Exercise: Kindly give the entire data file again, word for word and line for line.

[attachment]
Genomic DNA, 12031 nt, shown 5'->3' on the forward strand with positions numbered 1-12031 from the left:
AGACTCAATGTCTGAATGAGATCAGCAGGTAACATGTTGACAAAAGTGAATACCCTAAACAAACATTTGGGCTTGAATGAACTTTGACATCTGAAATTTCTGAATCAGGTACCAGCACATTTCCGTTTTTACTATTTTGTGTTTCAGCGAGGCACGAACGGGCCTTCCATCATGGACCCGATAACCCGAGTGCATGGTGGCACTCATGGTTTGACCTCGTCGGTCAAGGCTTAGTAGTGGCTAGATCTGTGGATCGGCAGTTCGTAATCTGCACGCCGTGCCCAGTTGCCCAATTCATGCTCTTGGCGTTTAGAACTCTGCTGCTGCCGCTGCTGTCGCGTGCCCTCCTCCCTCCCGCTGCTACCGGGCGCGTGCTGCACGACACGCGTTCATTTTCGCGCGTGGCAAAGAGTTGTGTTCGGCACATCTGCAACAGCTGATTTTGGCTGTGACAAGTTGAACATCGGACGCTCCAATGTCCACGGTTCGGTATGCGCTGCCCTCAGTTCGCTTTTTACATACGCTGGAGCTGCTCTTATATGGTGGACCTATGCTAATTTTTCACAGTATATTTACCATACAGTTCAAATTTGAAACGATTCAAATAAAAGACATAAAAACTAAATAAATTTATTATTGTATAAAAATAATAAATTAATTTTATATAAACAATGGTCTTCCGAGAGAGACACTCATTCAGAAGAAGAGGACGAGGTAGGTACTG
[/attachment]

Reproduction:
Genomic DNA, 12031 nt, shown 5'->3' on the forward strand with positions numbered 1-12031 from the left:
AGACTCAATGTCTGAATGAGATCAGCAGGTAACATGTTGACAAAAGTGAATACCCTAAACAAACATTTGGGCTTGAATGAACTTTGACATCTGAAATTTCTGAATCAGGTACCAGCACATTTCCGTTTTTACTATTTTGTGTTTCAGCGAGGCACGAACGGGCCTTCCATCATGGACCCGATAACCCGAGTGCATGGTGGCACTCATGGTTTGACCTCGTCGGTCAAGGCTTAGTAGTGGCTAGATCTGTGGATCGGCAGTTCGTAATCTGCACGCCGTGCCCAGTTGCCCAATTCATGCTCTTGGCGTTTAGAACTCTGCTGCTGCCGCTGCTGTCGCGTGCCCTCCTCCCTCCCGCTGCTACCGGGCGCGTGCTGCACGACACGCGTTCATTTTCGCGCGTGGCAAAGAGTTGTGTTCGGCACATCTGCAACAGCTGATTTTGGCTGTGACAAGTTGAACATCGGACGCTCCAATGTCCACGGTTCGGTATGCGCTGCCCTCAGTTCGCTTTTTACATACGCTGGAGCTGCTCTTATATGGTGGACCTATGCTAATTTTTCACAGTATATTTACCATACAGTTCAAATTTGAAACGATTCAAATAAAAGACATAAAAACTAAATAAATTTATTATTGTATAAAAATAATAAATTAATTTTATATAAACAATGGTCTTCCGAGAGAGACACTCATTCAGAAGAAGAGGACGAGGTAGGTACTG